2016 tax season is upon us, and during this time many people often ask, “What are average and marginal tax rates?”
This article will clearly explain the difference and identify a common misconception associated with marginal tax rates.
Your average tax rate is the percentage of your income that went to the government; it’s the total tax you paid divided by your total income. As an example, if you made $10,000 and paid $1,000 in taxes, your average tax rate would be 10%.
Marginal tax rates are little more complicated because Canada uses a progressive tax system. As you make more money, your tax rate increases; in other words, you keep less of each dollar you earn. Your marginal tax rate is the amount of tax you would pay on your next dollar of income.
One of the biggest misconceptions about tax rates is that your entire income will be taxed at your marginal tax rate.
It’s easiest to understand by looking at the federal marginal tax rates on the Schedule 1:
No matter how much money you earn, you only pay 15% tax on your first $44,701 of income1. Then, you pay 22% tax on your next $44,700 of income, up to $89,401; 26% tax on your next $49,185, up to $138,586; and 29% tax on any amount earned over that. This is progressive taxation. As you make more money, you keep less of each dollar.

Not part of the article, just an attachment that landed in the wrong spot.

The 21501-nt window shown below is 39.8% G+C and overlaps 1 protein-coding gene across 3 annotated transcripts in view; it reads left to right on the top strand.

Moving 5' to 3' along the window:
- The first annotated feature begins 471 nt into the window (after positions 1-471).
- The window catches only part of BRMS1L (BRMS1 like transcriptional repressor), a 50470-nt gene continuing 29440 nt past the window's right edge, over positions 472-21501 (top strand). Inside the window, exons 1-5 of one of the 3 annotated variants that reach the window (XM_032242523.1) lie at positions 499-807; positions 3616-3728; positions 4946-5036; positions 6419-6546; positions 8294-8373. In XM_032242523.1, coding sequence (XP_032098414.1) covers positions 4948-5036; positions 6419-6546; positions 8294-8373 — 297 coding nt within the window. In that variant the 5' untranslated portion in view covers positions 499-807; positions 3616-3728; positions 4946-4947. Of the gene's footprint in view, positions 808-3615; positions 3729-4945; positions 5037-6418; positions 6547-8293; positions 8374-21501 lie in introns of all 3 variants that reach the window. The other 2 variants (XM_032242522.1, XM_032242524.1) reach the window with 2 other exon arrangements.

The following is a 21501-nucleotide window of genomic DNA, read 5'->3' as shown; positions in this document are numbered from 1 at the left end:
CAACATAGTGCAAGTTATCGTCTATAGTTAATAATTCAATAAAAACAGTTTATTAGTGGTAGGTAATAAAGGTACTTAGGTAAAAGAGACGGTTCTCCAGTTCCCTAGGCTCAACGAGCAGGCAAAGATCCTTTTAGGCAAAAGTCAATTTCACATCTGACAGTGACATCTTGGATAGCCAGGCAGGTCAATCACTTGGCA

So, if you earn $50,000, your average federal tax rate is 15.74% ($7,870.78 divided by $50,000) and your marginal tax rate is 22%. If you earned one additional dollar, the federal government would take 22 cents of that dollar.
Don’t forget you also need to layer on provincial taxes. Every province has their own marginal rates and income thresholds.
Knowing your marginal tax rate can help you make effective financial decisions. From a planning point of view it is not good enough to just know how much money you make. It is essential to understand how much you keep. Making a dollar doesn’t allow you to count on spending that dollar. Knowing your marginal tax rate will tell you how much of that dollar you can utilize toward your lifestyle. If you are planning your finances or retirement, the focus should be on your net income.
1You actually pay less than that because your first $11,038 is exempt from tax.
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